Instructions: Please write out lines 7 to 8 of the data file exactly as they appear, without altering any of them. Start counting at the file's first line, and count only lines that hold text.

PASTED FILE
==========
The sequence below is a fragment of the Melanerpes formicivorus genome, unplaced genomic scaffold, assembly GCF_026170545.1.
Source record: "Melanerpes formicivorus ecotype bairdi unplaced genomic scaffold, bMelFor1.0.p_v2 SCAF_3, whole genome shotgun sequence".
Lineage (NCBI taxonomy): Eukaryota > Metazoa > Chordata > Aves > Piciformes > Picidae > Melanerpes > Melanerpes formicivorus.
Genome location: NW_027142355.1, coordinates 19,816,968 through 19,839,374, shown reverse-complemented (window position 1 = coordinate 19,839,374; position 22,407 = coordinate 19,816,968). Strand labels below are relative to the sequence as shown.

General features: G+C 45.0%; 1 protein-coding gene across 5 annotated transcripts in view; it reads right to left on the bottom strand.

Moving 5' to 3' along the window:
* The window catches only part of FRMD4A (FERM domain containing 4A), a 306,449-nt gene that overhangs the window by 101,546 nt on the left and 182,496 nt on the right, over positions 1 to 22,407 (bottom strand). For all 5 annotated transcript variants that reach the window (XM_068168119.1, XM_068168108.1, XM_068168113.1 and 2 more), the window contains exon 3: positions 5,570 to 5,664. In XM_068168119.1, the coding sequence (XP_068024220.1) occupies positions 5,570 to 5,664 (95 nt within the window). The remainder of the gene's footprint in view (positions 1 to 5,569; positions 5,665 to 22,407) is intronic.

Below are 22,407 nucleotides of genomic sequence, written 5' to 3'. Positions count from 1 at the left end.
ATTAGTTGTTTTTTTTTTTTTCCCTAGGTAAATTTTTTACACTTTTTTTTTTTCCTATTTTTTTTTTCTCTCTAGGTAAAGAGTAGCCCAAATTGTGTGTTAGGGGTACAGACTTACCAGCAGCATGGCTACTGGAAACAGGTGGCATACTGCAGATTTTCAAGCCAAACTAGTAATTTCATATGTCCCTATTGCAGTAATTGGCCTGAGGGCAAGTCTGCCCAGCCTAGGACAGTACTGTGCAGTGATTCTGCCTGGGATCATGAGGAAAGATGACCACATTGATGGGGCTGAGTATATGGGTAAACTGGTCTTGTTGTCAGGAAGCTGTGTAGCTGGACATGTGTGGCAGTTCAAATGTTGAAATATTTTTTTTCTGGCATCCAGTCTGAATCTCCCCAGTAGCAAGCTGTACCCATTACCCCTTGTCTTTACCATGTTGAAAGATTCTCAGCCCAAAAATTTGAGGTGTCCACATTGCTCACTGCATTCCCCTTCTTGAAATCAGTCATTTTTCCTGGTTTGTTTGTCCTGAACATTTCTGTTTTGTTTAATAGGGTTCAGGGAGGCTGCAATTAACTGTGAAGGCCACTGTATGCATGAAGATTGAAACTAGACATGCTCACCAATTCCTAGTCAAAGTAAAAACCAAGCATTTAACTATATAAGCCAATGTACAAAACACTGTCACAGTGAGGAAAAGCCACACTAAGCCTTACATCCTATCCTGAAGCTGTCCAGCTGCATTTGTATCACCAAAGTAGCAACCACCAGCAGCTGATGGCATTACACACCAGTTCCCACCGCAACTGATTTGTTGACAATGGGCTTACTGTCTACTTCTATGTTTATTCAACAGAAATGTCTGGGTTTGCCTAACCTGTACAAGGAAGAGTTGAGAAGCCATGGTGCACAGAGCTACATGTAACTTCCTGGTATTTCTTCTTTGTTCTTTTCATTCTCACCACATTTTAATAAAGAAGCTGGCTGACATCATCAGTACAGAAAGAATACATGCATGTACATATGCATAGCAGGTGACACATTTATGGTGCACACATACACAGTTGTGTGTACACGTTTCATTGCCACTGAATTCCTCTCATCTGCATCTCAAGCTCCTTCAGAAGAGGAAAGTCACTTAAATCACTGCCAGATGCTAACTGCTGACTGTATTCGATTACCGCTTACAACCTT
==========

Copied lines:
* The window catches only part of FRMD4A (FERM domain containing 4A), a 306,449-nt gene that overhangs the window by 101,546 nt on the left and 182,496 nt on the right, over positions 1 to 22,407 (bottom strand). For all 5 annotated transcript variants that reach the window (XM_068168119.1, XM_068168108.1, XM_068168113.1 and 2 more), the window contains exon 3: positions 5,570 to 5,664. In XM_068168119.1, the coding sequence (XP_068024220.1) occupies positions 5,570 to 5,664 (95 nt within the window). The remainder of the gene's footprint in view (positions 1 to 5,569; positions 5,665 to 22,407) is intronic.

Below are 22,407 nucleotides of genomic sequence, written 5' to 3'. Positions count from 1 at the left end.